by Pamela Duncan
High in the Blue Ridge stands a graveyard, one of many on these mountaintops, eerie aeries where the dead stand erect, monuments to themselves. Richland Balsam does not sound dead or dying. Words rich and land and balsam ring full and heavy with sap and life: verdant, aromatic, green words. But only ghosts abide here now, ghosts of greenness, straight and sharp as needles, rising from the mountain, accusing the sky. Hollow white bones deny the sun with silvery glint. Falling corpses lean together, cry and tremble above decaying brothers. Richland Balsam mourns.
Before death, light lived here, thousands of feet above sea level, a sacred cathedral, hushed and quiet and cool. Sunlight filtered gently through evergreen mesh and tended earth swollen soft and full with blessings of rain. Mosses, lichens, ferns, shrubs – so many living things thrived beneath the sheltering canopy of Red Spruce and Fraser Fir. Inviolable and pristine, it seemed. Perhaps then, as now, merely a dream: secluded haven for fragile things.
Then the killers came, invisible, insidious, launched by millions unaware of their power to ravage, in a war instigated by ignorance and waged by apathy. Now acid rains, and where nature reigns, one law exists: survival of the fittest. This holocaust appears irreversible.
A few years back, some friends and I followed the Blue Ridge Parkway from Boone to Cherokee, NC. Although I'm a native North Carolinian, it was my first real trip on the Parkway, and I wanted to see it all, every mountain, tree, leaf, and hawk. One friend, a botanist, raved about the incredible beauty of a particular trail on top of a mountain called Richland Balsam (short for Richland Mountain of the Balsams). At 6,410 feet, it's the highest peak in the Great Balsam Range separating Haywood and Jackson Counties.
"You won't believe how lovely it is," my friend told me. "It's so green and perfect and pure, shadowy and cool. It's like stepping into a fairyland, a magical place."
At milepost 431.4, however, the fairyland is gone. The 1.5 mile nature trail still loops around the top of the mountain, and it is still a beautiful place, but now it winds through weeds and the rotting remains of Red Spruce (Picea rubens Sargent) and Fraser Fir (Abies fraseri [Pursh] Poiret). Defenders of Wildlife lists this type of forest as the second most endangered ecosystem in the United States. My friend told me that, although there is no concrete proof, scientists believe acid rain is responsible. It weakens the trees' resistance to the aphids which literally suck the life from them.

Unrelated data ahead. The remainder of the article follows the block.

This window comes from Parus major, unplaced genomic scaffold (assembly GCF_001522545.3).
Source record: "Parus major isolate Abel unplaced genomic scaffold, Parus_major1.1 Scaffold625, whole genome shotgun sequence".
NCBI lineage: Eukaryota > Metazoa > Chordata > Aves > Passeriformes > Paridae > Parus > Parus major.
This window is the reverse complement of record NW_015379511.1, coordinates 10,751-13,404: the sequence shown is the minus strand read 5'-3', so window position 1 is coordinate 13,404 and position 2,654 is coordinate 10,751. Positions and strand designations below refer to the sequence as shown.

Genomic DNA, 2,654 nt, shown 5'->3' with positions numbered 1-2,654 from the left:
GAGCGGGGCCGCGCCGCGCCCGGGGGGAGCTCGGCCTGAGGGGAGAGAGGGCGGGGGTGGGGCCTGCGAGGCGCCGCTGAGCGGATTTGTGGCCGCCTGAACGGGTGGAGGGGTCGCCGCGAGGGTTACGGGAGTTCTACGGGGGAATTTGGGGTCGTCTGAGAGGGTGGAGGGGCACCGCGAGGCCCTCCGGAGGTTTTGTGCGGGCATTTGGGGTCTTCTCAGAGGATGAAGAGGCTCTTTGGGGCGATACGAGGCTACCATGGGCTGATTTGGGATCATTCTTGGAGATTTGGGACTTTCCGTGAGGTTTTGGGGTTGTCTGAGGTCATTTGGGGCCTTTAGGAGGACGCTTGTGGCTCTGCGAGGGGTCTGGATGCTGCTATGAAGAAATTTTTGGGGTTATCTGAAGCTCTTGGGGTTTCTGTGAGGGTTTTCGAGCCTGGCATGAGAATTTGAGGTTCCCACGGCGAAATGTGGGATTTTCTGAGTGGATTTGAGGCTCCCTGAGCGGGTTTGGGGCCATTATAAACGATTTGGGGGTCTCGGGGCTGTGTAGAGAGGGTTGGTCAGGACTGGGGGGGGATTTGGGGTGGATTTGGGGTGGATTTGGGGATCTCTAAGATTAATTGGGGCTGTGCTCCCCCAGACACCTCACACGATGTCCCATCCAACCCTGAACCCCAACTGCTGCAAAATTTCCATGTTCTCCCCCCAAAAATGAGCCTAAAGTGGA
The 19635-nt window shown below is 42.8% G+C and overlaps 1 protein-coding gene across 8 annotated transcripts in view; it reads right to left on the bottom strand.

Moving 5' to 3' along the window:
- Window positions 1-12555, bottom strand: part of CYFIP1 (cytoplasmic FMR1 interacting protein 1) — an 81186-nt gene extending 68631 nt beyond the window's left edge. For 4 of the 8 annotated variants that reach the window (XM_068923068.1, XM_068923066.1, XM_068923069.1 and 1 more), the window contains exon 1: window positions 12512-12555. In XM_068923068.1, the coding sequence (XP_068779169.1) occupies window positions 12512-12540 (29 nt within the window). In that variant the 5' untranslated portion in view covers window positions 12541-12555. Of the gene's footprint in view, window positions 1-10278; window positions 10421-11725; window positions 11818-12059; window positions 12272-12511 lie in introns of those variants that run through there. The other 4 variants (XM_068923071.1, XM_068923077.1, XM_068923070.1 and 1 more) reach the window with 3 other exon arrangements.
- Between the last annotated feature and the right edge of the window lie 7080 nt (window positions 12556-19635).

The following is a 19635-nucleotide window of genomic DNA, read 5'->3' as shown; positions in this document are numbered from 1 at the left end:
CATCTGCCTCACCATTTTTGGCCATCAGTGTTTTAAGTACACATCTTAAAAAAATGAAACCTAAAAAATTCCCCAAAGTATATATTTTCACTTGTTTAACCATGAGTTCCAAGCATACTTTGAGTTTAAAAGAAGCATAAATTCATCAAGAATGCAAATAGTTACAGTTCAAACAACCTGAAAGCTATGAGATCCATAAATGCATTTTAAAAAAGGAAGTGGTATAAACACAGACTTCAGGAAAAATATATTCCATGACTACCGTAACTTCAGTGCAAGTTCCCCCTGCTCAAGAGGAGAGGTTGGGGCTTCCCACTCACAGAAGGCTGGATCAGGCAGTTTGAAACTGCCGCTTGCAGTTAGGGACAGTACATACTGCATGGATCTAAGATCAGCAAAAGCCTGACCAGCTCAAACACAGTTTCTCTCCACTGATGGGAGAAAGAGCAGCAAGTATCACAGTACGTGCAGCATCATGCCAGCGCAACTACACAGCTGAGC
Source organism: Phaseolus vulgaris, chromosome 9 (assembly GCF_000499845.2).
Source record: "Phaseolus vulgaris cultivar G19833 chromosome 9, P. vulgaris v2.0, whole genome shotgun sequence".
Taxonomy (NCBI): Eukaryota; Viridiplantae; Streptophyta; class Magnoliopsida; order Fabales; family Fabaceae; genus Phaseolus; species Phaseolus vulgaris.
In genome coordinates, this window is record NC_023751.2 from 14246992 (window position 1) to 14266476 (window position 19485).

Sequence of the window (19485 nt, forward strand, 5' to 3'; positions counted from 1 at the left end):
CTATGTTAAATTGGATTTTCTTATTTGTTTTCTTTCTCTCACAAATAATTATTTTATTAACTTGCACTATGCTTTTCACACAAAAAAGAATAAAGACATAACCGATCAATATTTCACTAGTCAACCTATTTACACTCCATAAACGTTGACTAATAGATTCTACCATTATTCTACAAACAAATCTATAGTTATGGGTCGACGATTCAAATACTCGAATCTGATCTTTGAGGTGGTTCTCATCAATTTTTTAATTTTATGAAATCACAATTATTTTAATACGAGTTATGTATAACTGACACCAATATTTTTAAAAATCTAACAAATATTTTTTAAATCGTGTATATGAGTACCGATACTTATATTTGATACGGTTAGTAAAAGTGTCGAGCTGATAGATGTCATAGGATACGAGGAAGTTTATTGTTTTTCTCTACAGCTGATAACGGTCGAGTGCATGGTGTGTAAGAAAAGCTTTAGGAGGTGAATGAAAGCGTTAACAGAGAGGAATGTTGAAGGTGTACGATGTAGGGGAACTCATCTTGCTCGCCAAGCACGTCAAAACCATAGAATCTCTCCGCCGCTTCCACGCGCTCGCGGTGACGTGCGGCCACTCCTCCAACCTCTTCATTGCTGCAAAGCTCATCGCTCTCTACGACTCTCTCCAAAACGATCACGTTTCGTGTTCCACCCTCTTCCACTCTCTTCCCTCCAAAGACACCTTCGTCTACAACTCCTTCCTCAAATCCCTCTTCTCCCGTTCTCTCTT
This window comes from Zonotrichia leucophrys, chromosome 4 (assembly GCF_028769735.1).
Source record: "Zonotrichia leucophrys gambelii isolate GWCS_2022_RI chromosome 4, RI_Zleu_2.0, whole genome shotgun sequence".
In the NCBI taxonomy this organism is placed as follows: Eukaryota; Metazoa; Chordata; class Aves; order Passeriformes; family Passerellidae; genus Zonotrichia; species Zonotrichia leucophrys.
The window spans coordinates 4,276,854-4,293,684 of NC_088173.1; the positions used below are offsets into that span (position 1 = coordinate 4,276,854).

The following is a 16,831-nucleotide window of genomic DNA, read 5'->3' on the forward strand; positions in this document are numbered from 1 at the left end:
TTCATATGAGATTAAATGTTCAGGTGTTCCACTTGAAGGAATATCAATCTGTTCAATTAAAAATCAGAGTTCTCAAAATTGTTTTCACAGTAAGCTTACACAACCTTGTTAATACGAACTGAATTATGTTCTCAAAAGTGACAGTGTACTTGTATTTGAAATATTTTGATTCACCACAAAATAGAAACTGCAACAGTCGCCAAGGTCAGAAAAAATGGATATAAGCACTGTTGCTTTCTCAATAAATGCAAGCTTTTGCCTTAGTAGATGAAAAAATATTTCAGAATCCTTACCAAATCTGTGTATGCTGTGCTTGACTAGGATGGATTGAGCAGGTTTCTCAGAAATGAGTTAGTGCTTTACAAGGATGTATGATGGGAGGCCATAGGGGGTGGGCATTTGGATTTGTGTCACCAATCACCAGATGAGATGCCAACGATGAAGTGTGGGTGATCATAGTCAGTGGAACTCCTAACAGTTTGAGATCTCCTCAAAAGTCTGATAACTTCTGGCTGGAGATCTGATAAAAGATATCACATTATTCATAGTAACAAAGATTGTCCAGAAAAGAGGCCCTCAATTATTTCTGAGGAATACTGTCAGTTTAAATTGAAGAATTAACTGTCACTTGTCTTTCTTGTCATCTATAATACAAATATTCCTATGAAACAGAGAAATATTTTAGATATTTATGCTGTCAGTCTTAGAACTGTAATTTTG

"But there must be some way to reverse this, to save these trees, this habitat," I said.
"No, there's really nothing anyone can do. All of these trees are dying now, and that means the fragile plant, animal, and microbial life that can only exist in their shelter will die too."
Later, excited by a mini-nursery of spruce seedlings apparently flourishing beneath a huge tree, I asked, "But won't these grow and replace the dead trees?"
"That tree is dying and, without its protection, the seedlings will die too. This forest may never grow back, and even if it does, it probably won't be in our lifetime."
In the silence that followed, the wind pushed pale dead trunks against one another and, as they moaned, I felt a raging inside myself at the needless loss of this small forest, or any part of the environment that humankind has damaged or killed.
I cannot accept feeling helpless. The only way to cope with my anger and sorrow is to do something. Whether or not Richland Balsam is lost, I must do something. I'm not a scientist, a leader, a crusader, or a reformer. The steps I take are small, but important to my peace of mind. Everyone can recycle, conserve, and protect, and there are numerous resources available to tell you how to do these things.
The point is to DO them. Every day. For the rest of your life. I've been as guilty as anyone of forgetfulness, laziness, or blatant indifference, but Richland Balsam changed my attitude. I saw one real result of apathy, and realized my responsibility. It's like voting. You may think, "What good can one individual do?" But the combination of every individual effort amounts to an incredibly powerful force that may just keep what's left of this planet, our habitat, alive.
Writer Robert McKee says, “Storytelling is the most powerful way to put ideas into the world today.” I believe that has always been the case and always will be. So, as a writer, there’s something else I can do. I can tell the stories of places like this in our Appalachian mountains, places that are dying or disappearing at a terrifying rate. I can tell the stories of the people who live there, too. I can put the idea into the world that they are part of our history and our future, and that they are worth protecting.
(Novelist Pamela Duncan is the author of Moon Women, a Southeast Booksellers Association Award Finalist, and Plant Life, which won the 2003 Sir Walter Raleigh Award for Fiction. She is the recipient of the 2007 James Still Award for Writing about the Appalachian South, awarded by the Fellowship of Southern Writers. Her third novel, The Big Beautiful, was published in March 2007. Visit her website at http://www.pameladuncan.com/.)